instigate

Definition from Wiktionary, the free dictionary
Jump to: navigation, search

English[edit]

Part or all of this entry has been imported from the 1913 edition of Webster’s Dictionary, which is now free of copyright and hence in the public domain. The imported definitions may be significantly out of date, and any more recent senses may be completely missing.

Etymology[edit]

From the Latin instigatus, past participle of instigare (to instigate), from prefix in- in + *stigare, akin to stinguere (push, goad). Akin to German stechen (to prick), English stick.

Pronunciation[edit]

  • (file)

Verb[edit]

instigate (third-person singular simple present instigates, present participle instigating, simple past and past participle instigated)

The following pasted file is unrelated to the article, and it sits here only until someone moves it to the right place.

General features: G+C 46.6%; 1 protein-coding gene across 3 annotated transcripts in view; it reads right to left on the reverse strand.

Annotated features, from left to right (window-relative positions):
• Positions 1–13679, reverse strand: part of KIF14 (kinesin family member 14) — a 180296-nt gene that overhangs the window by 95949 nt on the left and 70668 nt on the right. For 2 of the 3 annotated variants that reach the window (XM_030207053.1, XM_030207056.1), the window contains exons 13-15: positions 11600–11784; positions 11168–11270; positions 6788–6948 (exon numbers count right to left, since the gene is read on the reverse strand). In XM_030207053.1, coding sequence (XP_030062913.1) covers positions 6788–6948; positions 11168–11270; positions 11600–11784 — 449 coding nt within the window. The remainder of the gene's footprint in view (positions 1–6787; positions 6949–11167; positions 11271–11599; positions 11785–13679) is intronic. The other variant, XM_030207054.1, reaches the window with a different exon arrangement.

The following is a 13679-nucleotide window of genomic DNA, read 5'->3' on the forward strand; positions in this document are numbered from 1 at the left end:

1. To goad or urge forward; to set on; to provoke; to incite.
    He hath only instigated his blackest agents to the very extent of their malignity. -Bp. Warburton.

Usage notes[edit]

Commonly used with reference to evil actions; as, to instigate one to a crime.

Synonyms[edit]

Antonyms[edit]

Translations[edit]

Derived terms[edit]

External links[edit]


Esperanto[edit]

Adverb[edit]

instigate

  1. present adverbial passive participle of instigi

Latin[edit]

Verb[edit]

instīgāte

  1. second-person plural present active imperative of instīgō